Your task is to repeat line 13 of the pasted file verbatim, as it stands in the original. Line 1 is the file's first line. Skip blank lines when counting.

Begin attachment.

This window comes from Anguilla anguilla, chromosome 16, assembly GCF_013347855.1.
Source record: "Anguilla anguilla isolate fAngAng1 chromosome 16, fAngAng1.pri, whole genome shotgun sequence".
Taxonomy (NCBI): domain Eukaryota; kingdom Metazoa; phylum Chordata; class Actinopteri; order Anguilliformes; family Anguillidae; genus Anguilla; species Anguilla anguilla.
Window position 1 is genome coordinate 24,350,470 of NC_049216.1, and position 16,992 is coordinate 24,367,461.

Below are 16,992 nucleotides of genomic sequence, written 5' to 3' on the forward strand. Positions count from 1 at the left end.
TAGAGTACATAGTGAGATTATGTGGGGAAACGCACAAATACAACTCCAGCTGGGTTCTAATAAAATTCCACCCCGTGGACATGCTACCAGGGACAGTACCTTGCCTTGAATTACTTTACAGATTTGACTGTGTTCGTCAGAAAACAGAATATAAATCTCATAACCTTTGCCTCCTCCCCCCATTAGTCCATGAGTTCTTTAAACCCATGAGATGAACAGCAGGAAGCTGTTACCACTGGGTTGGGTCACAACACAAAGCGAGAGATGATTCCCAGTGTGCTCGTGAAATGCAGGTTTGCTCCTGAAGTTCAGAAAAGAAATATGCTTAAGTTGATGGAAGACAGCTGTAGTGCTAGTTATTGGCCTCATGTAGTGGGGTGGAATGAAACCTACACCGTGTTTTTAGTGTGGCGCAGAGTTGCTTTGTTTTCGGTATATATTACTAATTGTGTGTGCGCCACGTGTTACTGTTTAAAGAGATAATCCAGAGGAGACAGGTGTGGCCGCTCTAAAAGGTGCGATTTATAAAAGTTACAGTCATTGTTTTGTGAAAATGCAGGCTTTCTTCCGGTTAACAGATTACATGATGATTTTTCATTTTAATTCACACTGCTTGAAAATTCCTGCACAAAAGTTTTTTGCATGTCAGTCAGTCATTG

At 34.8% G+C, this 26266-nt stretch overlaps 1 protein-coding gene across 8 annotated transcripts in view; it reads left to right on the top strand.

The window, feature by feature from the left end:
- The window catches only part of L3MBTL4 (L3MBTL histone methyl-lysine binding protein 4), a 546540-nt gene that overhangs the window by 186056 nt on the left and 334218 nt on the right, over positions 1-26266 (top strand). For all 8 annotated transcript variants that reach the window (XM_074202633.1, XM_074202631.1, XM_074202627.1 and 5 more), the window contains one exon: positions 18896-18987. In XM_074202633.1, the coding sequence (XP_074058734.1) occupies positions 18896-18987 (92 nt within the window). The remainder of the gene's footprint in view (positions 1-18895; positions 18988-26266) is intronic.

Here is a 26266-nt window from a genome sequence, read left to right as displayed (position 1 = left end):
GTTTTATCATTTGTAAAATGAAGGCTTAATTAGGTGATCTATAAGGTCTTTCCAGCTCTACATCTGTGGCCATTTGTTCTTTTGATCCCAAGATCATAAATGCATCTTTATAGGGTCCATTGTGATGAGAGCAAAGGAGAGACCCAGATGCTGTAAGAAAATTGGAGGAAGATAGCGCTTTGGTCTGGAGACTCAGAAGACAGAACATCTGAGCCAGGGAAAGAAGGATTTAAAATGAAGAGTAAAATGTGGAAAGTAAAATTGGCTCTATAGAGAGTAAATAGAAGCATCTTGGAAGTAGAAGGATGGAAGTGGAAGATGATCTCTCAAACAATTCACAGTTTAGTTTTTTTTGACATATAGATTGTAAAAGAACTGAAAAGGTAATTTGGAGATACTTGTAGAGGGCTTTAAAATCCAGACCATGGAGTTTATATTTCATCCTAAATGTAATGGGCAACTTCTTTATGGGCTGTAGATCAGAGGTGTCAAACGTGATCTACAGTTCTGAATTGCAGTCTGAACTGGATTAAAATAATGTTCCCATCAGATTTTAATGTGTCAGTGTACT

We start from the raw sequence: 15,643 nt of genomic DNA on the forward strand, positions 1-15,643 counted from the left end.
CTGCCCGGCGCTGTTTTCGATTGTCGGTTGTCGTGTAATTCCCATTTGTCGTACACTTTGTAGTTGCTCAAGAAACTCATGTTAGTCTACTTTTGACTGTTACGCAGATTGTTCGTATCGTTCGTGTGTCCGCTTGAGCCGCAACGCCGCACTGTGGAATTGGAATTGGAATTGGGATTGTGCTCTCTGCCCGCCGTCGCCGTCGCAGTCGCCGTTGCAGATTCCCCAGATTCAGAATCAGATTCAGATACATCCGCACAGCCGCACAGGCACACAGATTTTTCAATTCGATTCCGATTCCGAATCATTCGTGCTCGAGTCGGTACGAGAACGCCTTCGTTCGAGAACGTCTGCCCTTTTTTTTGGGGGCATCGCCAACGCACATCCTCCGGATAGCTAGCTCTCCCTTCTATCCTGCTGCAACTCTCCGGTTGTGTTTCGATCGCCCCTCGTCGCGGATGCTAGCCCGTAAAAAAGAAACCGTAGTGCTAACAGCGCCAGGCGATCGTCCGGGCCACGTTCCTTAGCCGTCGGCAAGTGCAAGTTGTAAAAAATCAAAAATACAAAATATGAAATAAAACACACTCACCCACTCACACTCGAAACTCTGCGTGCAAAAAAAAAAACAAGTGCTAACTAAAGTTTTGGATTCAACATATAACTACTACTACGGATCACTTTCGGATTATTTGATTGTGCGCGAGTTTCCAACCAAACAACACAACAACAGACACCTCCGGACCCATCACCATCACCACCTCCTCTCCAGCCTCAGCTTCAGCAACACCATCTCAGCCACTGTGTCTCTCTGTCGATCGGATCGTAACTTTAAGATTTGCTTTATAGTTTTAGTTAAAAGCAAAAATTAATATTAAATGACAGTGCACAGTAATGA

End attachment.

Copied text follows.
CTGCCCGGCGCTGTTTTCGATTGTCGGTTGTCGTGTAATTCCCATTTGTCGTACACTTTGTAGTTGCTCAAGAAACTCATGTTAGTCTACTTTTGACTGTTACGCAGATTGTTCGTATCGTTCGTGTGTCCGCTTGAGCCGCAACGCCGCACTGTGGAATTGGAATTGGAATTGGGATTGTGCTCTCTGCCCGCCGTCGCCGTCGCAGTCGCCGTTGCAGATTCCCCAGATTCAGAATCAGATTCAGATACATCCGCACAGCCGCACAGGCACACAGATTTTTCAATTCGATTCCGATTCCGAATCATTCGTGCTCGAGTCGGTACGAGAACGCCTTCGTTCGAGAACGTCTGCCCTTTTTTTTGGGGGCATCGCCAACGCACATCCTCCGGATAGCTAGCTCTCCCTTCTATCCTGCTGCAACTCTCCGGTTGTGTTTCGATCGCCCCTCGTCGCGGATGCTAGCCCGTAAAAAAGAAACCGTAGTGCTAACAGCGCCAGGCGATCGTCCGGGCCACGTTCCTTAGCCGTCGGCAAGTGCAAGTTGTAAAAAATCAAAAATACAAAATATGAAATAAAACACACTCACCCACTCACACTCGAAACTCTGCGTGCAAAAAAAAAAACAAGTGCTAACTAAAGTTTTGGATTCAACATATAACTACTACTACGGATCACTTTCGGATTATTTGATTGTGCGCGAGTTTCCAACCAAACAACACAACAACAGACACCTCCGGACCCATCACCATCACCACCTCCTCTCCAGCCTCAGCTTCAGCAACACCATCTCAGCCACTGTGTCTCTCTGTCGATCGGATCGTAACTTTAAGATTTGCTTTATAGTTTTAGTTAAAAGCAAAAATTAATATTAAATGACAGTGCACAGTAATGA